I appreciate Chalkbeat’s coverage of the IPS election and the in-depth candidate survey, but most voters will not see this or any other information about the candidates. I want to make sure voters know me and what I stand for and that’s why I have worked hard raising money. I’m proud I earned the endorsement from Stand for Children and the Indy Chamber. I’m proud to have earned the support of so many local individuals–parents, teachers, and community members. And I’m proud to have the support of some out-of-state funders who agree with my positions.

  10. Actually, I can’t stand Indianapolis, but if I lived there I sure would vote for your daughter!! And as far as a mother not putting in a plug for her kid? That’s silly talk.

  11. Scott; would it make you feel better if Stephen would bill Kelly for his services? Or, would you then accuse her of nepotism for not using an in-state, local web designer for her campaign web site? Do we now need to look into who designed all candidate’s web sites to make sure they weren’t provided by an out of state designer resulting in accusations of solititing out-of-state support or favors on some level in the future? I find it refreshing to see family support; especially since we can all be sure Stephen was not paid in cash for his design. The fact that he does live out-of-state, he and his children will not benefit if Kelly is elected…no opportunity for favoritism. The pettiness of the complaint, and the fact that the “contribution” was listed in campaign financial information, are at odds. Isn’t there something more important to focus on in this school election issue?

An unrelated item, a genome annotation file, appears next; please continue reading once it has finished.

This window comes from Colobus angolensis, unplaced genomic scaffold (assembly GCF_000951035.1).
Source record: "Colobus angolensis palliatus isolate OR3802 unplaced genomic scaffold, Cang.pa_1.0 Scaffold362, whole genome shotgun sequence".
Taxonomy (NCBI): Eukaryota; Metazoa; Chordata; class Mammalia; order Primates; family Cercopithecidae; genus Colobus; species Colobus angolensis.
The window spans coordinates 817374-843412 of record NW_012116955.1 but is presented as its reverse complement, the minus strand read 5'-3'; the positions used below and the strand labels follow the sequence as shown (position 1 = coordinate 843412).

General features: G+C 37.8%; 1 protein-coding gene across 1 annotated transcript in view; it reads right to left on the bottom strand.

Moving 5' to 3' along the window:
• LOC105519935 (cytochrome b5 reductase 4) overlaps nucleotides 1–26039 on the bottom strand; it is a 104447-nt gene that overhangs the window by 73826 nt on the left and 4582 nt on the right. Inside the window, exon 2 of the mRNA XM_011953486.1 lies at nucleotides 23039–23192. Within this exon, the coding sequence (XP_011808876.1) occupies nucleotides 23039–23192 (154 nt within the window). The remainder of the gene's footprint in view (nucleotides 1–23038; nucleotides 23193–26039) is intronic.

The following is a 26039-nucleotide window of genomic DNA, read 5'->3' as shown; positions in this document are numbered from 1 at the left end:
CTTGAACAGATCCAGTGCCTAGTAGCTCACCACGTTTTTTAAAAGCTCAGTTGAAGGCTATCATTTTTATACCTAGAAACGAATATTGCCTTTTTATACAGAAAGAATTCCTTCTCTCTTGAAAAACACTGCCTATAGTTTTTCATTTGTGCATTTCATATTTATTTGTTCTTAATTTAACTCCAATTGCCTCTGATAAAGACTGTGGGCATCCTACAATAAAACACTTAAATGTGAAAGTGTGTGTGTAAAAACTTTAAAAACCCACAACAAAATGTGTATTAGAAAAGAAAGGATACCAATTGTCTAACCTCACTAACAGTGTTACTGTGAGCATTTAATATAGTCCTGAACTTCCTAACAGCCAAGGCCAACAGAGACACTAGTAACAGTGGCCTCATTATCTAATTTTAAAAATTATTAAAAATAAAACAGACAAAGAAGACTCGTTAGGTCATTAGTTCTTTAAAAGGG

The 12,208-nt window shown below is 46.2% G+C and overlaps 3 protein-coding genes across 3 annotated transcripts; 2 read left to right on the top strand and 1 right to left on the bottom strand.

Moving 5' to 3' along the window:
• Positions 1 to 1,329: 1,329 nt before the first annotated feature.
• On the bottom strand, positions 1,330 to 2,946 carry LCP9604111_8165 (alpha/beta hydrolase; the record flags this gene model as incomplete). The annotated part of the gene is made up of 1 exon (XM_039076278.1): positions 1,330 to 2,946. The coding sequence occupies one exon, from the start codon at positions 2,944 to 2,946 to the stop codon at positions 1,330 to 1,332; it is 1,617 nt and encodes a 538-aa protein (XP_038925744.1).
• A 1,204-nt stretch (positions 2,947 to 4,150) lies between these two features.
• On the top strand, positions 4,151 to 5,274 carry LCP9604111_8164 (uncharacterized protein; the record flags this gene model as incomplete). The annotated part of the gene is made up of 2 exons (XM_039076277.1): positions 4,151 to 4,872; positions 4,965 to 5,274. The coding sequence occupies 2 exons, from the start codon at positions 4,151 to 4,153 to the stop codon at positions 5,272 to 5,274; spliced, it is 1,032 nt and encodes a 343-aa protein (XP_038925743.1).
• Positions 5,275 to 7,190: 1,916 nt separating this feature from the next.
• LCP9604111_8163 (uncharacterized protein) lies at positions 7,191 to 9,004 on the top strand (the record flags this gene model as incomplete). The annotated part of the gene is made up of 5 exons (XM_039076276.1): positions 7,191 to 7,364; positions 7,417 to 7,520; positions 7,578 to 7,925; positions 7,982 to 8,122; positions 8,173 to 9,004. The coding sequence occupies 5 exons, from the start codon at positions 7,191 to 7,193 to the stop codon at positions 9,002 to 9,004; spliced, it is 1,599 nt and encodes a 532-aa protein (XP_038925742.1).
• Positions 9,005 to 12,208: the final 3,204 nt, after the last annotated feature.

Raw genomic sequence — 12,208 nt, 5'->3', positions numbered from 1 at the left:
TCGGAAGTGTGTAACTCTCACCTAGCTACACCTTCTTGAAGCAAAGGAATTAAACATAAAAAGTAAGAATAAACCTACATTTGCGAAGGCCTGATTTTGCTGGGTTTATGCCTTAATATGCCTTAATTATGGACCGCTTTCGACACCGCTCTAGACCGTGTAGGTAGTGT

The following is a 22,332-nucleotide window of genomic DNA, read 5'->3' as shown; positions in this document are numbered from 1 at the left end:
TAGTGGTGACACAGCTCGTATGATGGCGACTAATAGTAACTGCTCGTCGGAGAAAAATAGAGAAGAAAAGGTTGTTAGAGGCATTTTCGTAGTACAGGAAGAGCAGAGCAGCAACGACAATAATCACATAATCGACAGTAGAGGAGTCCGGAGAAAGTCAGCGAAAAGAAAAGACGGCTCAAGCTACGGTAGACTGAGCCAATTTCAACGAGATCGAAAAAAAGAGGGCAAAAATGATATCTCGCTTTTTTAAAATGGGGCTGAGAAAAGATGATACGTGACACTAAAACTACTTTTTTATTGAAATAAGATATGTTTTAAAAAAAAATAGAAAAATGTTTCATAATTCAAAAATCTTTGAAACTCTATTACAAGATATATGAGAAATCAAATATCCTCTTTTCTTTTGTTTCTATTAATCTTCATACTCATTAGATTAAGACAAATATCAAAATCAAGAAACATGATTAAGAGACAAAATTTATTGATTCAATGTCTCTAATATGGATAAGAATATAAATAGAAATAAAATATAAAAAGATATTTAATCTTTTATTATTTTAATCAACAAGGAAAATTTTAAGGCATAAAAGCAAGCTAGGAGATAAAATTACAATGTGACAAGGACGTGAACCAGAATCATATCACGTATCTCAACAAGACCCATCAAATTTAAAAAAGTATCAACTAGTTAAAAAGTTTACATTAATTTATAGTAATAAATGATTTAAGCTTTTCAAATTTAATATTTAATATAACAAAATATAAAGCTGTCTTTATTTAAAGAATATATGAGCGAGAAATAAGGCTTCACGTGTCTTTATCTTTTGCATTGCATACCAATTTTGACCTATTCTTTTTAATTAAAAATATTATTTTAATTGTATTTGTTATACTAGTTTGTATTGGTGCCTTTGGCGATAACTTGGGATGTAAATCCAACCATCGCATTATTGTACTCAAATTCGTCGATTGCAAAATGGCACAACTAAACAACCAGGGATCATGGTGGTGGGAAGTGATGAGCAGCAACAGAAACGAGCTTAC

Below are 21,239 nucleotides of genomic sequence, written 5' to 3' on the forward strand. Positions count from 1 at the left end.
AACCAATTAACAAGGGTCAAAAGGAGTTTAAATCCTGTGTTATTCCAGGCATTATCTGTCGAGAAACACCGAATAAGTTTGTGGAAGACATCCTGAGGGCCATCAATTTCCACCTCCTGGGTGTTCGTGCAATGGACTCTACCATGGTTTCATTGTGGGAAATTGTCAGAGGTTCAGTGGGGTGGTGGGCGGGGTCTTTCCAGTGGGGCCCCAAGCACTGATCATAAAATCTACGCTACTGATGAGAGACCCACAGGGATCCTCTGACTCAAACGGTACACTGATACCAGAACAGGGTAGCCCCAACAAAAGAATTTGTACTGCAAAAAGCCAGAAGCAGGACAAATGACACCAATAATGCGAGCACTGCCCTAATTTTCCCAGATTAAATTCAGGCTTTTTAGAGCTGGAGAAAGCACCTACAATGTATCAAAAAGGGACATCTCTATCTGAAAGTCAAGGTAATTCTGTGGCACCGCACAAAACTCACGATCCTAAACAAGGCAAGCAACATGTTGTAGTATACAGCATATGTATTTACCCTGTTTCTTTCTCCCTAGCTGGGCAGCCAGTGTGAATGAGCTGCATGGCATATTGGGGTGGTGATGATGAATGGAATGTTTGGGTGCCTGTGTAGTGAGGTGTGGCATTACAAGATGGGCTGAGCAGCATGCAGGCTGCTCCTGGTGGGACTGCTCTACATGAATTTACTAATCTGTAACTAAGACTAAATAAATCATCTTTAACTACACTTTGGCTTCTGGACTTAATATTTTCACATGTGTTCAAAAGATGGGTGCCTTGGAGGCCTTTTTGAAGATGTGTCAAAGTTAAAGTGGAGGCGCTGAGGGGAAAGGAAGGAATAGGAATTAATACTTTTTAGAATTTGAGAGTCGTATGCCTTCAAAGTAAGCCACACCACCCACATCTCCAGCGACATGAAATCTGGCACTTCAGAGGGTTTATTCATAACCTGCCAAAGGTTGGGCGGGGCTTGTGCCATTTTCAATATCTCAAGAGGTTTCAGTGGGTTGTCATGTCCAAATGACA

12. Stephen,
    That would be a big disappointment if Satori were defamed in that way. It’s like hearing that one of my colleagues was busted for a felony.

  13. I just copied and pasted the message below from Facebook; here is out of state money (CONTROL) at it’s worst. Our children will pay for this act of personal greed on the part of Pence and his privately owned administration. Voters; do not lose sight of this on November 4th.

    Indiana Superintendent of Public Instruction Glenda Ritz says Governor Mike Pence is wrong.

    “Without warning, Pence changed his mind. Published reports indicate the governor was under intense lobbying from out-of-state special interests. Those special interests wanted to reject federal support for early childhood education. Whatever his motivation, one thing is clear: Pence’s about-face with little or no notice to those who had worked in concert with his administration on the grant application is bad for our state and our children.”